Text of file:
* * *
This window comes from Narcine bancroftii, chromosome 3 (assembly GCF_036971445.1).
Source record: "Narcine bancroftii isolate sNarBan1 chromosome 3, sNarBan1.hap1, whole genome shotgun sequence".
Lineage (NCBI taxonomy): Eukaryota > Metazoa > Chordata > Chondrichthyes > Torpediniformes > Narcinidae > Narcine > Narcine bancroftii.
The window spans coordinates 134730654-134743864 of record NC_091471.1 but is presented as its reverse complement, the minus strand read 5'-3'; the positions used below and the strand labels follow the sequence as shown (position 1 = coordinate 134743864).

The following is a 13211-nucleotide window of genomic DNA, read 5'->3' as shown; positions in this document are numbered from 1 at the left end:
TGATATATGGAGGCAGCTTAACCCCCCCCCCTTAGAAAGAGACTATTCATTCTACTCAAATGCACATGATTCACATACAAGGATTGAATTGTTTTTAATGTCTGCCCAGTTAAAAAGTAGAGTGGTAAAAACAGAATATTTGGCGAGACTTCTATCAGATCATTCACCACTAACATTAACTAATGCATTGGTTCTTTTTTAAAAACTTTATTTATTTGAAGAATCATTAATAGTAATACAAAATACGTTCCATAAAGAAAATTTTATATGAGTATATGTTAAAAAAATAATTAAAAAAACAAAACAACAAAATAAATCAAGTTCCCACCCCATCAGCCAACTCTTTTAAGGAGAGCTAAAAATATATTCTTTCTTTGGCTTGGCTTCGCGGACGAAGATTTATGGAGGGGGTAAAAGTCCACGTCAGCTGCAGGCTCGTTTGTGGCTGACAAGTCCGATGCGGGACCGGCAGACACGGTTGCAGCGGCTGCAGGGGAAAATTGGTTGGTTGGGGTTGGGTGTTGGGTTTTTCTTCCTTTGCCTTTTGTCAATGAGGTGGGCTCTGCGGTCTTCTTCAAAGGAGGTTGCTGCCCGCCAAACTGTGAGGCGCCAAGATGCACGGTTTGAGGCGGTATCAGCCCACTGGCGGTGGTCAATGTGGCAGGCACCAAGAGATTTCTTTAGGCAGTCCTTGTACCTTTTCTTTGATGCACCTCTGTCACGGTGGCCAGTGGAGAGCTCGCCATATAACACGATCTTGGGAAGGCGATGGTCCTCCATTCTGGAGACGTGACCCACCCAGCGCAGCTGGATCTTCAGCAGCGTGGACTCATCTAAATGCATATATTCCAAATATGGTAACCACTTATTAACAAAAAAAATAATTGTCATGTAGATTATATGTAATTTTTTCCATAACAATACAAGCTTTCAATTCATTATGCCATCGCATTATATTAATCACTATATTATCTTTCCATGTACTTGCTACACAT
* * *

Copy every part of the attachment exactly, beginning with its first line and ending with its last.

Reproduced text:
This window comes from Narcine bancroftii, chromosome 3 (assembly GCF_036971445.1).
Source record: "Narcine bancroftii isolate sNarBan1 chromosome 3, sNarBan1.hap1, whole genome shotgun sequence".
Lineage (NCBI taxonomy): Eukaryota > Metazoa > Chordata > Chondrichthyes > Torpediniformes > Narcinidae > Narcine > Narcine bancroftii.
The window spans coordinates 134730654-134743864 of record NC_091471.1 but is presented as its reverse complement, the minus strand read 5'-3'; the positions used below and the strand labels follow the sequence as shown (position 1 = coordinate 134743864).

The following is a 13211-nucleotide window of genomic DNA, read 5'->3' as shown; positions in this document are numbered from 1 at the left end:
TGATATATGGAGGCAGCTTAACCCCCCCCCCTTAGAAAGAGACTATTCATTCTACTCAAATGCACATGATTCACATACAAGGATTGAATTGTTTTTAATGTCTGCCCAGTTAAAAAGTAGAGTGGTAAAAACAGAATATTTGGCGAGACTTCTATCAGATCATTCACCACTAACATTAACTAATGCATTGGTTCTTTTTTAAAAACTTTATTTATTTGAAGAATCATTAATAGTAATACAAAATACGTTCCATAAAGAAAATTTTATATGAGTATATGTTAAAAAAATAATTAAAAAAACAAAACAACAAAATAAATCAAGTTCCCACCCCATCAGCCAACTCTTTTAAGGAGAGCTAAAAATATATTCTTTCTTTGGCTTGGCTTCGCGGACGAAGATTTATGGAGGGGGTAAAAGTCCACGTCAGCTGCAGGCTCGTTTGTGGCTGACAAGTCCGATGCGGGACCGGCAGACACGGTTGCAGCGGCTGCAGGGGAAAATTGGTTGGTTGGGGTTGGGTGTTGGGTTTTTCTTCCTTTGCCTTTTGTCAATGAGGTGGGCTCTGCGGTCTTCTTCAAAGGAGGTTGCTGCCCGCCAAACTGTGAGGCGCCAAGATGCACGGTTTGAGGCGGTATCAGCCCACTGGCGGTGGTCAATGTGGCAGGCACCAAGAGATTTCTTTAGGCAGTCCTTGTACCTTTTCTTTGATGCACCTCTGTCACGGTGGCCAGTGGAGAGCTCGCCATATAACACGATCTTGGGAAGGCGATGGTCCTCCATTCTGGAGACGTGACCCACCCAGCGCAGCTGGATCTTCAGCAGCGTGGACTCATCTAAATGCATATATTCCAAATATGGTAACCACTTATTAACAAAAAAAATAATTGTCATGTAGATTATATGTAATTTTTTCCATAACAATACAAGCTTTCAATTCATTATGCCATCGCATTATATTAATCACTATATTATCTTTCCATGTACTTGCTACACAT